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People attend a tripartite meeting at the Ministry of Labour and Vocational Training on Friday in Phnom Penh to discuss the garment industry’s minimum wage. Photo supplied
People attend a tripartite meeting at the Ministry of Labour and Vocational Training on Friday in Phnom Penh to discuss the garment industry’s minimum wage. Photo supplied

Minimum wage talks kick off in Phnom Penh

The Labour Ministry put forth a suggested figure of $148.20 for next year’s minimum wage as tripartite wage talks started on Friday, leading some unions to say that they would consider lowering their demand of $179 in hopes of reaching a compromise.

Kicking off the negotiations, 16 representatives each from the government, employers and unions attended the first tripartite meeting in Phnom Penh, where the ministry said it was only offering stakeholders their estimate of increases in the seven criteria used to determine Cambodia’s minimum wage, which currently stands at $140 a month.

“This is not the ministry’s figure. We are just looking at the change in each of the criteria, and it is 5.83 per cent,” said ministry spokesman Heng Sour of the $148.20 number, which was far closer to the one recently floated by factory representatives.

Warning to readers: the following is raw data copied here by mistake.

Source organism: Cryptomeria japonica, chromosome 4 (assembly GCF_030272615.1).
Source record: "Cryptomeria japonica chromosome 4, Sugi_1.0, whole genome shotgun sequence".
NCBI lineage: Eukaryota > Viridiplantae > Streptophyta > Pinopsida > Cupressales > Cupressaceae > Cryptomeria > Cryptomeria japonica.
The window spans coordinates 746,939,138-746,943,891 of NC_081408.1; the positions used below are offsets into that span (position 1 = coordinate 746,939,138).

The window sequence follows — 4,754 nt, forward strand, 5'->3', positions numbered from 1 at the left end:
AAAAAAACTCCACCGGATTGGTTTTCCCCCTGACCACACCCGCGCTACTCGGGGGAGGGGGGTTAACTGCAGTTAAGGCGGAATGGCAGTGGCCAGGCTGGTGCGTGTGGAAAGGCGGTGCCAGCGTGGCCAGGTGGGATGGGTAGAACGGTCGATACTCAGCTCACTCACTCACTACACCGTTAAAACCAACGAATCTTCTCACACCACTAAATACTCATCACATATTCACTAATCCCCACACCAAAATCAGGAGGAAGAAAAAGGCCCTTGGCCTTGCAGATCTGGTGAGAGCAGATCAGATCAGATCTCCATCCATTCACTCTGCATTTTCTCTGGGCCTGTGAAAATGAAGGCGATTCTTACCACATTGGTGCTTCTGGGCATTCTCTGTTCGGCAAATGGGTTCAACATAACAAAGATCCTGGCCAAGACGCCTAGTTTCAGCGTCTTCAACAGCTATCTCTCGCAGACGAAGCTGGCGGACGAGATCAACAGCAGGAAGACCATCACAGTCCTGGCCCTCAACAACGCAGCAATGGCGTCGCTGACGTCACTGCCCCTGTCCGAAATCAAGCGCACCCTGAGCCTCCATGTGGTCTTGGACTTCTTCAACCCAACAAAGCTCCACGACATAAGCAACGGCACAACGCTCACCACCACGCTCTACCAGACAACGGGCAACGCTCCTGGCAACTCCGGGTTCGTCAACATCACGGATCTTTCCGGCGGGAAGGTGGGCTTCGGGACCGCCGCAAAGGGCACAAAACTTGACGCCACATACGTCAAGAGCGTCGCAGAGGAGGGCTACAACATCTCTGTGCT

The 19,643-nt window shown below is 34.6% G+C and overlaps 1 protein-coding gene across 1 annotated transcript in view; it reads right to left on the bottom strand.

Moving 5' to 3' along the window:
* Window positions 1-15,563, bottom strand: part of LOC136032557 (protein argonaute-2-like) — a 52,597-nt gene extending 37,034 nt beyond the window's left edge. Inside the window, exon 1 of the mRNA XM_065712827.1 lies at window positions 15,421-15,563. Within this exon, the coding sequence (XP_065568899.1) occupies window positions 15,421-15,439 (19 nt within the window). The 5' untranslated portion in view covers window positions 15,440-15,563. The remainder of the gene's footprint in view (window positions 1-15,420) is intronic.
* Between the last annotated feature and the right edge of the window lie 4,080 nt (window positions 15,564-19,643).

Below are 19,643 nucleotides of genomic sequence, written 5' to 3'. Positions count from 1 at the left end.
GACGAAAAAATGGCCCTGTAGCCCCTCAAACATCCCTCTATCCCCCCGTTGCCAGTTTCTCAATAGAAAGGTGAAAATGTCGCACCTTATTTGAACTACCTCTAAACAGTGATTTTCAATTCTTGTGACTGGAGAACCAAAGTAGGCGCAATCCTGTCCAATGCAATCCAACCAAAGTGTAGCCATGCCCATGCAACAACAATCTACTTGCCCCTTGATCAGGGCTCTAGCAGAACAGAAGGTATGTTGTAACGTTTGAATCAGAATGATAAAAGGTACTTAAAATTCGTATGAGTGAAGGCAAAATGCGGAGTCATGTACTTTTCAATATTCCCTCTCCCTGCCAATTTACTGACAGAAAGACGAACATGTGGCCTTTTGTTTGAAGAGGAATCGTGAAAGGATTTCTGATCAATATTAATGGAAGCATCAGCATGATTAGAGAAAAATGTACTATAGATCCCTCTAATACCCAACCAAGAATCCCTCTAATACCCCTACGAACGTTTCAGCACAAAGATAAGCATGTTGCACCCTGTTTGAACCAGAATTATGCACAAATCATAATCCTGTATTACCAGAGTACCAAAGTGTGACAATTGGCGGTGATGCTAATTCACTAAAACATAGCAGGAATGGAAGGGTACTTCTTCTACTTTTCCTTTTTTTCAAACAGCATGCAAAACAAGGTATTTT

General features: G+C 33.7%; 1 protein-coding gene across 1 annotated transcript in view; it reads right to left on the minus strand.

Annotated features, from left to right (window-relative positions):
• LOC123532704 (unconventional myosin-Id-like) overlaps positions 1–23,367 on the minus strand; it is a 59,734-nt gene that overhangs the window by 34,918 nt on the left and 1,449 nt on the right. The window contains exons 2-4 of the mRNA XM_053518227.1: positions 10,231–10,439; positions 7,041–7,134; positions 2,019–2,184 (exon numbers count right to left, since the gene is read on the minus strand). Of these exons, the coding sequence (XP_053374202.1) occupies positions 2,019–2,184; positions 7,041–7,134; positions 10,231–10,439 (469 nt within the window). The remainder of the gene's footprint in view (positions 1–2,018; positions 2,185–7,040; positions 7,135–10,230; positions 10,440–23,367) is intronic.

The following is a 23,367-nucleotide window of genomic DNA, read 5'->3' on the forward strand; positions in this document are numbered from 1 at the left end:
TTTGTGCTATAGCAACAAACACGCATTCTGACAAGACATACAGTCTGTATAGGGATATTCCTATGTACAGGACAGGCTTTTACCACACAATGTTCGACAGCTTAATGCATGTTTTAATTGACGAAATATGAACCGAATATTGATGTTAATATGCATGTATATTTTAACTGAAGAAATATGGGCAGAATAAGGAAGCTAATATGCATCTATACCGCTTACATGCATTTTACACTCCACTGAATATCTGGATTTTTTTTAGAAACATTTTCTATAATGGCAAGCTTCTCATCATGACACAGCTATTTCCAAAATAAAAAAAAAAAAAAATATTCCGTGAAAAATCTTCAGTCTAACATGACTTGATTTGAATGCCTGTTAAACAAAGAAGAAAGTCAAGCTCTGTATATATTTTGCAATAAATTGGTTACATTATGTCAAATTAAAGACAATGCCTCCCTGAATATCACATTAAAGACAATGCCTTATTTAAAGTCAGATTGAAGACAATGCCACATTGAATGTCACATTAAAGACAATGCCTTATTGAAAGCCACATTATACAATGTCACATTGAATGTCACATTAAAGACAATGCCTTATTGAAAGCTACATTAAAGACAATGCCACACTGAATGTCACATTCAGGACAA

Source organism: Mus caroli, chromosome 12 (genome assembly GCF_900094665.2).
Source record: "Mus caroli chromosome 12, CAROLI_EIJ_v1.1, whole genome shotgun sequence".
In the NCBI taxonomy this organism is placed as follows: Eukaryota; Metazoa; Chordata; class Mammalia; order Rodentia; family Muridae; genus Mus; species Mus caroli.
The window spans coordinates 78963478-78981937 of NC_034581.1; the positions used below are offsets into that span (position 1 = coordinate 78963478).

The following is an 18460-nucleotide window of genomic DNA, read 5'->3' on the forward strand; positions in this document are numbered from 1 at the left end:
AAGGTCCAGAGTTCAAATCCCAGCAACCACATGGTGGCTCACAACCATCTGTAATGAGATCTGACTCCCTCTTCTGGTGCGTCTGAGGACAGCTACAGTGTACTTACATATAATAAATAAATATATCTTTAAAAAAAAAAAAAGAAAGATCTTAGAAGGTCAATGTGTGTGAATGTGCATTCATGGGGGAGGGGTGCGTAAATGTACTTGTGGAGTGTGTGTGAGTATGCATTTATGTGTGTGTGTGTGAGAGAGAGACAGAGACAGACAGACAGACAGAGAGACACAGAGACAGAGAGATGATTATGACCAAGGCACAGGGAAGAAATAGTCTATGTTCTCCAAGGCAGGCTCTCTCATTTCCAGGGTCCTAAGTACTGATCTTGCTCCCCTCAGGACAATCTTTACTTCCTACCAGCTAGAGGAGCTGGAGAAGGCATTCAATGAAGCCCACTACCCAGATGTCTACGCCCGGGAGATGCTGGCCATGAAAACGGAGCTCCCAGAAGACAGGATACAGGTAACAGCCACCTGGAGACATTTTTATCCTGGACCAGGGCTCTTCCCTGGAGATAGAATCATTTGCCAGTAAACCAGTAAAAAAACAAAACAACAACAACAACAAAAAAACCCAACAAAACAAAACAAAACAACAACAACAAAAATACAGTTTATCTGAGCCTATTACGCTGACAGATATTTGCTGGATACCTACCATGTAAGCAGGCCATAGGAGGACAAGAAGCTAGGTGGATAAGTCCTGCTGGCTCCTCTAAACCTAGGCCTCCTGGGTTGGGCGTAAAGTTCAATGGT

The ministry estimate was based on seven economic and social factors including cost of living, inflation, productivity and impact on employment.

In the run-up to Friday’s meeting, 16 major unions had proposed a $179.60 monthly wage, based on their own cost of living research, with the employers’ association using a 3 per cent inflation benchmark to target $144.20 for 2017.

Initially aligned with the major unions, the Free Trade Union broke away from the group to put forth its own proposal of $183.

Sour added that it was up to the unions and the Garment Manufacturer’s Association in Cambodia to consider the ministry’s estimate and reach a compromise.

The ministry also met with the unions separately after the tripartite discussions on Friday and will meet GMAC today, with Sour saying that the ministry was looking to listen to their rationale for next year’s wage increase.

“We are not trying to find a final figure. We are trying to understand their reasons,” Sour said.

However, Friday’s meeting has led some unions to rethink their proposal, with the Collective Union of Movement of Workers’ president, Pav Sina, saying the significant difference between the three wage proposals could lead unions to bring down their demand.

“Our union will discuss whether to bring down the number from $179.60,” Sina said yesterday. “We do not know yet [if this will happen], but it could be lowered.”

His sentiment was shared by Tep Kimvanary, president of the Cambodia Federation Independent Trade Union, who said no union would be forced to agree to a lower proposal but that they needed to find a wage that would be acceptable to all.

William Conklin, head of labour advisory group Solidarity Center, said this was “just the beginning of the talks” and hoped that the stakeholders could reach a figure that satisfies workers.

Chiming in on the wage debate, CNRP leader Sam Rainsy said he supported a $180 wage for workers, given that the current wage of $140 was not “liveable”, and that the high cost of living and poor quality of social services made it difficult for workers to get by.



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